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Artists in Residence Karen and Patrick Robison at Forest Beach Migratory Preserve

Karen and Patrick Robison: Artists in Residence at Forest Beach Migratory Preserve

October 26, 2021  |  Topics: featured artist

The Natural Realm presents Karen and Patrick Robison, who are among 17 artists participating in a year-long residency program called ARTservancy, a collaboration between Gallery 224 in Port Washington and the Ozaukee Washington Land Trust, River Revitalization Foundation, Milwaukee Area Land Conservancy, Tall Pines Conservancy, and the Western Great Lakes Bird and Bat Observatory. The mission of ARTservancy is to promote the visionary work of both the artists and conservationists. Each artist has selected a preserve to spend time in and to engage with.

Artist’s Statement by Karen Robison                       

Science is a discipline, a way of thinking about and investigating the natural world, and a way of knowing. Science isn’t ever completed. It is constantly growing, changing, and responding to the current culture. Albert Einstein said, “To raise new questions, new possibilities, to regard old problems from a new angle, requires creative imagination.” I have put my imagination to good use by observing the world around us—especially our local ecosystems—as a scientist would; asking and investigating important questions; and connecting scientific knowledge and inquiry to our own lives. 

Next, please substitute ‘art’ for science in all of the ideas presented above. It works!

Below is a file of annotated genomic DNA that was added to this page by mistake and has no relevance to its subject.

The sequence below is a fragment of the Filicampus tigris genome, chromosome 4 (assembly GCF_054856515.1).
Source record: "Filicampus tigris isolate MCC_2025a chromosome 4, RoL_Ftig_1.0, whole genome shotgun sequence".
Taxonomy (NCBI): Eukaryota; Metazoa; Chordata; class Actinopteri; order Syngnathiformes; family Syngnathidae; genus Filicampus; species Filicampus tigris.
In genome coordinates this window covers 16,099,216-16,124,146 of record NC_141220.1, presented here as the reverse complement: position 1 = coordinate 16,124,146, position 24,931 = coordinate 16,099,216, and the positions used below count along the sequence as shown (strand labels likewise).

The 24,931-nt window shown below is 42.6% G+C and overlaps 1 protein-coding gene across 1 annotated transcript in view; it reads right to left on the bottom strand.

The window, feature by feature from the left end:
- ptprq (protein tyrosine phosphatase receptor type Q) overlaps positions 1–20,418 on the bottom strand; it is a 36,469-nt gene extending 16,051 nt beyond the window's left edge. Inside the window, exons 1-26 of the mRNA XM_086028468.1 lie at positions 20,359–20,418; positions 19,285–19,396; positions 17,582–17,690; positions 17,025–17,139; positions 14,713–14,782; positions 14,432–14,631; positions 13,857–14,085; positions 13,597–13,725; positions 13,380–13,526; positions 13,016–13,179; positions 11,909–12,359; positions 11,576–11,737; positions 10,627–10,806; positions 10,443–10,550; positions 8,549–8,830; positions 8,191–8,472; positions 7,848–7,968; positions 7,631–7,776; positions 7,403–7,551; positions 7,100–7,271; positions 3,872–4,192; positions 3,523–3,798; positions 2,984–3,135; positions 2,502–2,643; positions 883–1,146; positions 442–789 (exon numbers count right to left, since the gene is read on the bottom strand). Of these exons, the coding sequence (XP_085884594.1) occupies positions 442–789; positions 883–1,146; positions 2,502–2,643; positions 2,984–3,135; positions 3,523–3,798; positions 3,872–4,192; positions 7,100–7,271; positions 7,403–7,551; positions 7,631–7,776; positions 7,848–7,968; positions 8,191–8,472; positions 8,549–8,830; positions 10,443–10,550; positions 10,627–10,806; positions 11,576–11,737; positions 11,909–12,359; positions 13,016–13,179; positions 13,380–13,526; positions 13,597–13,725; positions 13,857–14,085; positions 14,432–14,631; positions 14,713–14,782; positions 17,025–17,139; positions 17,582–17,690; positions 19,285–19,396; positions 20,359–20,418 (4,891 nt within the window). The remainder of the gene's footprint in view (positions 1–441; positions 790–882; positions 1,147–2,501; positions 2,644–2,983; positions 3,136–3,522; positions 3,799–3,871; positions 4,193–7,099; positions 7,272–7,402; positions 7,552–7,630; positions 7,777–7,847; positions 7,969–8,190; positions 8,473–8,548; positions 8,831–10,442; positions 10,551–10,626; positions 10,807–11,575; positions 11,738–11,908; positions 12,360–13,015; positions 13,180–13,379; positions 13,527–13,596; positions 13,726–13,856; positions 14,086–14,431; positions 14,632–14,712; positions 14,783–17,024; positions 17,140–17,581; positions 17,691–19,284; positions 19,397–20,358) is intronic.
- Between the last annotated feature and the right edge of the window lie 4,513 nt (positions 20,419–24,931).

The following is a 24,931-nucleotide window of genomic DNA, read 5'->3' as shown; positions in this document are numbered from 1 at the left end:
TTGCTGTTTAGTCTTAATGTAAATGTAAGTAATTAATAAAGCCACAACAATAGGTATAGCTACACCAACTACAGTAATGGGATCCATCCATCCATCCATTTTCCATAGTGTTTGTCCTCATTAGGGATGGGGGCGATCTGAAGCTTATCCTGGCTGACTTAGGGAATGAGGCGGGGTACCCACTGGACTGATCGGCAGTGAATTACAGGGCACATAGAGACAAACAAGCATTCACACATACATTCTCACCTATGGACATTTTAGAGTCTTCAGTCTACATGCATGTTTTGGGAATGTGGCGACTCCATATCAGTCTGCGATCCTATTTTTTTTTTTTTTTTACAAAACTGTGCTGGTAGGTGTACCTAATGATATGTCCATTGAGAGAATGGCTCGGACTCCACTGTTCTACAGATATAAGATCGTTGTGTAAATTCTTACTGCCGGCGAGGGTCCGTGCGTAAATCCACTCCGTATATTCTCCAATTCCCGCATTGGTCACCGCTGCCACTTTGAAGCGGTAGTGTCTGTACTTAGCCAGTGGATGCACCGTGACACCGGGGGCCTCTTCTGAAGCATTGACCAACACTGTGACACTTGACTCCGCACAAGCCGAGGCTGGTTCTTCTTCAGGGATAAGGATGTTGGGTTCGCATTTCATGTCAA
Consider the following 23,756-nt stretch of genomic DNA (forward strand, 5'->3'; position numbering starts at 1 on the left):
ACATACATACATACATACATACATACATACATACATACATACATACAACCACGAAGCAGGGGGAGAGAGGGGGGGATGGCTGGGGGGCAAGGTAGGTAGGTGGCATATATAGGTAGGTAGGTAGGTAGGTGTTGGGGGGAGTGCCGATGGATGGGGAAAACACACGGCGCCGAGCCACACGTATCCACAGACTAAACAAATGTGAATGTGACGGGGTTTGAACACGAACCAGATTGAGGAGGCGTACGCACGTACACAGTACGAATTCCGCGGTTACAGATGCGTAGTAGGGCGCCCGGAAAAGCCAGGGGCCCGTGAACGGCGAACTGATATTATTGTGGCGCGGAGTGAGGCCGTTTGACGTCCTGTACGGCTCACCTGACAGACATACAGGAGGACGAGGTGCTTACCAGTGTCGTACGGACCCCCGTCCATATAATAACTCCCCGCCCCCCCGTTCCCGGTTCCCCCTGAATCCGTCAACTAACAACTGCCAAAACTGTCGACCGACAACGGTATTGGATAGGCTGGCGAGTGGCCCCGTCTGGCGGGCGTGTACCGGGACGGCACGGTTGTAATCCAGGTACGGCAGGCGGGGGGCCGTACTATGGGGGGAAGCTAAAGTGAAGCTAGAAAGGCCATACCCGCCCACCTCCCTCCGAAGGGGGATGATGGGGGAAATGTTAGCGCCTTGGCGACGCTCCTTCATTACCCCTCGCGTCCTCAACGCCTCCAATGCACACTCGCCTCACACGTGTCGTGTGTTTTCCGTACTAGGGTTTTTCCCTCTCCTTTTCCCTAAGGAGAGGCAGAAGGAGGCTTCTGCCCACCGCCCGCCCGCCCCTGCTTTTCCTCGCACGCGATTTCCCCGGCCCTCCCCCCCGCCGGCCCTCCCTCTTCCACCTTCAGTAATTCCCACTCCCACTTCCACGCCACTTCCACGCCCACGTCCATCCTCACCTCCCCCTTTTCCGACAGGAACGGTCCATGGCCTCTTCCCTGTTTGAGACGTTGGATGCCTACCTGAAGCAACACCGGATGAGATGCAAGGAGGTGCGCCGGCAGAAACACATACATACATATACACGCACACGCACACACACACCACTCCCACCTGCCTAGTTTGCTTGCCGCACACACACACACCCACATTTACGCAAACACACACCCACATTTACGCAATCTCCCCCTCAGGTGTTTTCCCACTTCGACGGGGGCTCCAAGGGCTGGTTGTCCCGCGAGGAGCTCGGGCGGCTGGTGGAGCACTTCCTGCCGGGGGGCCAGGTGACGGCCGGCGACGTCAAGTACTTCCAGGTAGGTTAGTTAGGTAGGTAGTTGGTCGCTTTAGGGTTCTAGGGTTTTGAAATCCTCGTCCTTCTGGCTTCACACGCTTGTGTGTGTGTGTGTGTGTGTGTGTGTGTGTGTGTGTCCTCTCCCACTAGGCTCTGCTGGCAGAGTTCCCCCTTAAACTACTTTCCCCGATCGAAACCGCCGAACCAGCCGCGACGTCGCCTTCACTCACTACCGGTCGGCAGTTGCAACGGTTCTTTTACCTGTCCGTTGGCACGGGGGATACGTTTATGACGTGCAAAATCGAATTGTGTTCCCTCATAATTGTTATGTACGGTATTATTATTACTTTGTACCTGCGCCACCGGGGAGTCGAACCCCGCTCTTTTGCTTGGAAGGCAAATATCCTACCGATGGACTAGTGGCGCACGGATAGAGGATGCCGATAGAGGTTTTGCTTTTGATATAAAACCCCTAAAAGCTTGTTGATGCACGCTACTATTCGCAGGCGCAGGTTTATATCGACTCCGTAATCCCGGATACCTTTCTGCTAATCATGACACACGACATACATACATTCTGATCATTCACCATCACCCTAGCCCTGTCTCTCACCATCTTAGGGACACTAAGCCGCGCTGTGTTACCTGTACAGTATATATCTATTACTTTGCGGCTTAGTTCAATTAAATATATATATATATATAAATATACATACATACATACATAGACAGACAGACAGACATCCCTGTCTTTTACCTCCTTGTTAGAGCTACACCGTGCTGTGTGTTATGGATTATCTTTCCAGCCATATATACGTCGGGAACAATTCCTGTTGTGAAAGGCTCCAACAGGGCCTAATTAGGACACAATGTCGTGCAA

I am interested in making mixed media and found object works that bring disparate materials into a balanced form. A little visual peace. Current projects include: sculptural books, clay box assemblages, and encaustic over clay and book covers to capture collage work.

Forest Book Window.
Forest Book Window.
Ecoprinting found leaves from Forest Beach. This coptic stitched window book explores the late winter color scheme.

ARTservancy 2020-21  

The objective of ARTservancy is to promote the visionary work of both the artists and the land conservation, culminating in an exhibition at Gallery 224. My husband, Patrick Robison, and I are exploring the Forest Beach Migratory Preserve during this year-long residency co-sponsored by Gallery 224 and the Ozaukee Washington Land Trust.

Beginning in October of 2020, we hiked, nestled in to observe, took photographs, gathered ephemera like leaves and driftwood, and cataloged the plant and animal species that we encountered.

Winter Journal Page.
Winter Journal Page.

My sketchbook serves as a diary of visits, ideas, and journal pages that test images and methods. A ‘finished’ product is still illusive, but the ephemera and images are already living in collages, assemblages, and printed on paper and fabric. 

Thinking walks are my favorite way to introduce students to new concepts and ecosystems. As a botanist and educator, I dream of on-site public projects and walks based on ‘thinking’ from my experiences with Project Zero, Harvard University’s initiative on creative thinking and projects with a focus on understanding learning in and through the arts.